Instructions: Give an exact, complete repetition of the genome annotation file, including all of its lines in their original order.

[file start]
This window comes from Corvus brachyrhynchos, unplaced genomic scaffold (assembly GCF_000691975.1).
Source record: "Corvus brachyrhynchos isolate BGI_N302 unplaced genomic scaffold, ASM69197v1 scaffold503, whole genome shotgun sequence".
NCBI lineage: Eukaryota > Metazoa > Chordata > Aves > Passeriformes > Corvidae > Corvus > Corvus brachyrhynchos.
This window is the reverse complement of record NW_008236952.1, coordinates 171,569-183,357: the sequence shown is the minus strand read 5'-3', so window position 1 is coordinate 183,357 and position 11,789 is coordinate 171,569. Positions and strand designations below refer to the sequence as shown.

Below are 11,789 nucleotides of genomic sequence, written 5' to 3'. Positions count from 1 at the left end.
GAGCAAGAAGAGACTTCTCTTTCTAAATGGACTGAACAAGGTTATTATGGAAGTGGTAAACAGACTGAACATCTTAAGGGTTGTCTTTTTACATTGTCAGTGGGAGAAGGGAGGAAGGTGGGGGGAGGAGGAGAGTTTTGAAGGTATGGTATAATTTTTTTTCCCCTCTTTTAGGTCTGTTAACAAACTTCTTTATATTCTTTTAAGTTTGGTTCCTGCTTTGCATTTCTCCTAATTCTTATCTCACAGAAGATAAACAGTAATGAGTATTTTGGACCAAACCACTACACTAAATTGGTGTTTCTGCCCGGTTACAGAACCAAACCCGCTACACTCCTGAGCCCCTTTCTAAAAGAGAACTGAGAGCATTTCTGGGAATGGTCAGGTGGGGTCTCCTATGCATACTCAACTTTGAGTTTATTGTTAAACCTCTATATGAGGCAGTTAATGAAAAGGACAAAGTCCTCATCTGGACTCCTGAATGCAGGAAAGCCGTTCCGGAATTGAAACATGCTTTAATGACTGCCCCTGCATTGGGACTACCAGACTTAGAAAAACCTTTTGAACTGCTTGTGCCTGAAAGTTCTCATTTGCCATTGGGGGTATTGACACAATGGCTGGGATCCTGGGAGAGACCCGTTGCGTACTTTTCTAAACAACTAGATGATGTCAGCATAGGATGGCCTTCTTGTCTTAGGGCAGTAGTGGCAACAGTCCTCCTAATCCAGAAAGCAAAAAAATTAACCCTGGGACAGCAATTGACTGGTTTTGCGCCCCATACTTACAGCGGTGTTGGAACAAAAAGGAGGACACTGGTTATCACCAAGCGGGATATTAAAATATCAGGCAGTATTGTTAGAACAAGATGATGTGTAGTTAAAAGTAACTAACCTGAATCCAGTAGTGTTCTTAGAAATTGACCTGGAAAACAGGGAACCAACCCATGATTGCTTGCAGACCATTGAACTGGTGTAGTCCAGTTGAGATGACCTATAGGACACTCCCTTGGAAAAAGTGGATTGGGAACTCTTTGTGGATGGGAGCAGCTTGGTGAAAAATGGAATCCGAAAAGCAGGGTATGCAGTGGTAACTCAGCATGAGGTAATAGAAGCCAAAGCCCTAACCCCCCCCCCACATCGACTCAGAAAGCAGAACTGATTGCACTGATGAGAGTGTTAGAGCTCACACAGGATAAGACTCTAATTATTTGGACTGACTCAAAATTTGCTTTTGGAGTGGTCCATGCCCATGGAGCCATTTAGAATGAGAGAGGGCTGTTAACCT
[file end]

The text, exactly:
This window comes from Corvus brachyrhynchos, unplaced genomic scaffold (assembly GCF_000691975.1).
Source record: "Corvus brachyrhynchos isolate BGI_N302 unplaced genomic scaffold, ASM69197v1 scaffold503, whole genome shotgun sequence".
NCBI lineage: Eukaryota > Metazoa > Chordata > Aves > Passeriformes > Corvidae > Corvus > Corvus brachyrhynchos.
This window is the reverse complement of record NW_008236952.1, coordinates 171,569-183,357: the sequence shown is the minus strand read 5'-3', so window position 1 is coordinate 183,357 and position 11,789 is coordinate 171,569. Positions and strand designations below refer to the sequence as shown.

Below are 11,789 nucleotides of genomic sequence, written 5' to 3'. Positions count from 1 at the left end.
GAGCAAGAAGAGACTTCTCTTTCTAAATGGACTGAACAAGGTTATTATGGAAGTGGTAAACAGACTGAACATCTTAAGGGTTGTCTTTTTACATTGTCAGTGGGAGAAGGGAGGAAGGTGGGGGGAGGAGGAGAGTTTTGAAGGTATGGTATAATTTTTTTTCCCCTCTTTTAGGTCTGTTAACAAACTTCTTTATATTCTTTTAAGTTTGGTTCCTGCTTTGCATTTCTCCTAATTCTTATCTCACAGAAGATAAACAGTAATGAGTATTTTGGACCAAACCACTACACTAAATTGGTGTTTCTGCCCGGTTACAGAACCAAACCCGCTACACTCCTGAGCCCCTTTCTAAAAGAGAACTGAGAGCATTTCTGGGAATGGTCAGGTGGGGTCTCCTATGCATACTCAACTTTGAGTTTATTGTTAAACCTCTATATGAGGCAGTTAATGAAAAGGACAAAGTCCTCATCTGGACTCCTGAATGCAGGAAAGCCGTTCCGGAATTGAAACATGCTTTAATGACTGCCCCTGCATTGGGACTACCAGACTTAGAAAAACCTTTTGAACTGCTTGTGCCTGAAAGTTCTCATTTGCCATTGGGGGTATTGACACAATGGCTGGGATCCTGGGAGAGACCCGTTGCGTACTTTTCTAAACAACTAGATGATGTCAGCATAGGATGGCCTTCTTGTCTTAGGGCAGTAGTGGCAACAGTCCTCCTAATCCAGAAAGCAAAAAAATTAACCCTGGGACAGCAATTGACTGGTTTTGCGCCCCATACTTACAGCGGTGTTGGAACAAAAAGGAGGACACTGGTTATCACCAAGCGGGATATTAAAATATCAGGCAGTATTGTTAGAACAAGATGATGTGTAGTTAAAAGTAACTAACCTGAATCCAGTAGTGTTCTTAGAAATTGACCTGGAAAACAGGGAACCAACCCATGATTGCTTGCAGACCATTGAACTGGTGTAGTCCAGTTGAGATGACCTATAGGACACTCCCTTGGAAAAAGTGGATTGGGAACTCTTTGTGGATGGGAGCAGCTTGGTGAAAAATGGAATCCGAAAAGCAGGGTATGCAGTGGTAACTCAGCATGAGGTAATAGAAGCCAAAGCCCTAACCCCCCCCCCACATCGACTCAGAAAGCAGAACTGATTGCACTGATGAGAGTGTTAGAGCTCACACAGGATAAGACTCTAATTATTTGGACTGACTCAAAATTTGCTTTTGGAGTGGTCCATGCCCATGGAGCCATTTAGAATGAGAGAGGGCTGTTAACCT